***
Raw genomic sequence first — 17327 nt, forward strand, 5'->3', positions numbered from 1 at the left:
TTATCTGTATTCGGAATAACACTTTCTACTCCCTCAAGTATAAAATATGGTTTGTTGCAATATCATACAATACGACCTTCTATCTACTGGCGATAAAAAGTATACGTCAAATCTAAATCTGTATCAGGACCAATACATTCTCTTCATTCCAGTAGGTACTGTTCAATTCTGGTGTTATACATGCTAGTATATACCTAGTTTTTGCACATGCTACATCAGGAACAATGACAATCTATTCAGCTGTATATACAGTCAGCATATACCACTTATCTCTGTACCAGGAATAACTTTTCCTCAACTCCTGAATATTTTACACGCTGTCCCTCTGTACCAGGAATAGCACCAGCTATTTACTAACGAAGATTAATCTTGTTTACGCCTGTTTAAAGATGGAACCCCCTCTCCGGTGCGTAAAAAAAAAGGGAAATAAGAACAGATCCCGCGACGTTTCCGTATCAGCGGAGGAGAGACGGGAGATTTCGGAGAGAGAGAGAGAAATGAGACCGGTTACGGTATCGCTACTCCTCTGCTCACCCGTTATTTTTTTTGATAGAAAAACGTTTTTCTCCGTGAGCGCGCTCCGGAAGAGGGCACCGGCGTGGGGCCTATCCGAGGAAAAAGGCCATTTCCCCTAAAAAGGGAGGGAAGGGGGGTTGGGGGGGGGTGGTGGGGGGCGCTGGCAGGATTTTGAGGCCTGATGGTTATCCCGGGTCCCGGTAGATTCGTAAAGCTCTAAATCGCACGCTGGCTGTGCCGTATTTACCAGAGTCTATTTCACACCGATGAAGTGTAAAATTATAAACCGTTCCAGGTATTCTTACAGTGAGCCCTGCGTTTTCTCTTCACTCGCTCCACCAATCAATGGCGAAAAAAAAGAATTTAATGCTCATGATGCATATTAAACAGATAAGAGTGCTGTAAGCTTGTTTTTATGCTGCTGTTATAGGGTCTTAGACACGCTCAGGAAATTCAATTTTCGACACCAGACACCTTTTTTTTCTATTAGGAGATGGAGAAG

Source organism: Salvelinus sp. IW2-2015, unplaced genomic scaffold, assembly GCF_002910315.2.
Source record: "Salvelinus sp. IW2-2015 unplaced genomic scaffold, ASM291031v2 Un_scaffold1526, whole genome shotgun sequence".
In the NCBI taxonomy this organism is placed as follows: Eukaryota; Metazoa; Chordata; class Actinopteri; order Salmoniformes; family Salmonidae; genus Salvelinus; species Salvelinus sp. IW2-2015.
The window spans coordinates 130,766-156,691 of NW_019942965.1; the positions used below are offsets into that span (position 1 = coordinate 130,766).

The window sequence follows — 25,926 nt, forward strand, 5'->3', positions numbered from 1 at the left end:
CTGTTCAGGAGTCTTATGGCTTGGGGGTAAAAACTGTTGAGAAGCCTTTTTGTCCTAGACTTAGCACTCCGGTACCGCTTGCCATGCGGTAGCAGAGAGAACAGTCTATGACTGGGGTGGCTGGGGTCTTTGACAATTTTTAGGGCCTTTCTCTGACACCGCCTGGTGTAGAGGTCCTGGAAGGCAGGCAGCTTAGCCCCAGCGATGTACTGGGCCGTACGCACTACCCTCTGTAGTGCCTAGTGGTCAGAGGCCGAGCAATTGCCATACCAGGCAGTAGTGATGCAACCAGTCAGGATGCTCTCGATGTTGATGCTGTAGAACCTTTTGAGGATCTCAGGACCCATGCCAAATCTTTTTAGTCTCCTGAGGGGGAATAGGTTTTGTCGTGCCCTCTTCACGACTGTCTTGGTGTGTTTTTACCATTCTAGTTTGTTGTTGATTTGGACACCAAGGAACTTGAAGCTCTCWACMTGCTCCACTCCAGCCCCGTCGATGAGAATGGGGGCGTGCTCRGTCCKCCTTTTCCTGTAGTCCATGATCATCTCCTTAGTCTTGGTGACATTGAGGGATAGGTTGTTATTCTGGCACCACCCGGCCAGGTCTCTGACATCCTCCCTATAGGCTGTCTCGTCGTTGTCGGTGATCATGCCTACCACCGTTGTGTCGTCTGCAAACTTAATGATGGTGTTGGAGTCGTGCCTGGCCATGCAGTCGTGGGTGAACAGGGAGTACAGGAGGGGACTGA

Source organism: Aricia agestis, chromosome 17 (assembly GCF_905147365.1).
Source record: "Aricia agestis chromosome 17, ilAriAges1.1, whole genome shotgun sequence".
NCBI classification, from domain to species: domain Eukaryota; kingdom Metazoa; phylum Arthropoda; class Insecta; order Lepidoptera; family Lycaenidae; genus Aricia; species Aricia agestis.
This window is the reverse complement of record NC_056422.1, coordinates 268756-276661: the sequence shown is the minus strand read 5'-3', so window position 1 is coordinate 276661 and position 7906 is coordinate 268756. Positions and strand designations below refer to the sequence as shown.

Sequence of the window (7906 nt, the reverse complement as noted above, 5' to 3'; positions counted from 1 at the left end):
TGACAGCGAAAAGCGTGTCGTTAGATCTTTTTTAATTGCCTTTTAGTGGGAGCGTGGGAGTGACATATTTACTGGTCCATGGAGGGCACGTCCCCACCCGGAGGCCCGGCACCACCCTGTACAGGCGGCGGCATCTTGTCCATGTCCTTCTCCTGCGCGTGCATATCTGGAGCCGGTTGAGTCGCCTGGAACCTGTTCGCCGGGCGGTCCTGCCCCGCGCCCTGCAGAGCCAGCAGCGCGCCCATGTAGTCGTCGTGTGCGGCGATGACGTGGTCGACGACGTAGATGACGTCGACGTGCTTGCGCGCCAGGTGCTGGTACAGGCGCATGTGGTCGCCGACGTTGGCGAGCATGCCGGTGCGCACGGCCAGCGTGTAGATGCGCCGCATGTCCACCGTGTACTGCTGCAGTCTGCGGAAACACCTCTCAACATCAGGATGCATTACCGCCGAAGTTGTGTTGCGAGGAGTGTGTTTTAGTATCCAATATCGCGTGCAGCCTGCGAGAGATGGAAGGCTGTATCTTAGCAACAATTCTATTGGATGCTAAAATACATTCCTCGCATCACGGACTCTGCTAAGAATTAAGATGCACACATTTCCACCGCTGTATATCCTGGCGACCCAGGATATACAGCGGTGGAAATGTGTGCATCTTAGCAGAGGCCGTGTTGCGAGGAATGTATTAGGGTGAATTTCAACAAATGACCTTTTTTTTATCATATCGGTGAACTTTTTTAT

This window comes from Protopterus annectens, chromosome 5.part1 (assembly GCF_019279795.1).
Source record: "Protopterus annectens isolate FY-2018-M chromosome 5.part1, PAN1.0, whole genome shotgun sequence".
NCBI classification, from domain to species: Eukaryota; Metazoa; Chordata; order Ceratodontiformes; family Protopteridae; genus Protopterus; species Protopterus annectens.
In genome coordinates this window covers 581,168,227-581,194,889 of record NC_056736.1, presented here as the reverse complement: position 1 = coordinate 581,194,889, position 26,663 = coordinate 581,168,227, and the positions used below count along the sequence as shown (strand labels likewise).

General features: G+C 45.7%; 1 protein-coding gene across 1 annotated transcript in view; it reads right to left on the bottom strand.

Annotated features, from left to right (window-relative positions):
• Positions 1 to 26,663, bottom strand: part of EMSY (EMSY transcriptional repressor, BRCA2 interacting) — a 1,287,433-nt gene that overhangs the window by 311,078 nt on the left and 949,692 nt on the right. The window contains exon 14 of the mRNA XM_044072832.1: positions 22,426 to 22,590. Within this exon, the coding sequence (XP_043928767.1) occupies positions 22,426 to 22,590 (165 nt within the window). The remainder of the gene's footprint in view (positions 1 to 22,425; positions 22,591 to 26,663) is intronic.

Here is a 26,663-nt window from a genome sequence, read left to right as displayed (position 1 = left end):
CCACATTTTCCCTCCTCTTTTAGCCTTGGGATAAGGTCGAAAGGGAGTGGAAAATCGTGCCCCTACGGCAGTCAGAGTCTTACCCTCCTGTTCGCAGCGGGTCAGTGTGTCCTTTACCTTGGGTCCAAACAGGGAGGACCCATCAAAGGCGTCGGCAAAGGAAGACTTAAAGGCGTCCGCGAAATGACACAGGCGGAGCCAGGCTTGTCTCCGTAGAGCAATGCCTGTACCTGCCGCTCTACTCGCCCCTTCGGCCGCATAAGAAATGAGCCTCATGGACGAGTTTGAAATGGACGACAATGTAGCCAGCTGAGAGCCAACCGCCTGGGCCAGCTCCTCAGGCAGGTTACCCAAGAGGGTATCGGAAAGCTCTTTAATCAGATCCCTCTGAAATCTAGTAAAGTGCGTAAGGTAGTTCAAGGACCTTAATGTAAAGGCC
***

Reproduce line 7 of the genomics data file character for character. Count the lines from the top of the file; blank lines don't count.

The window sequence follows — 25,926 nt, forward strand, 5'->3', positions numbered from 1 at the left end: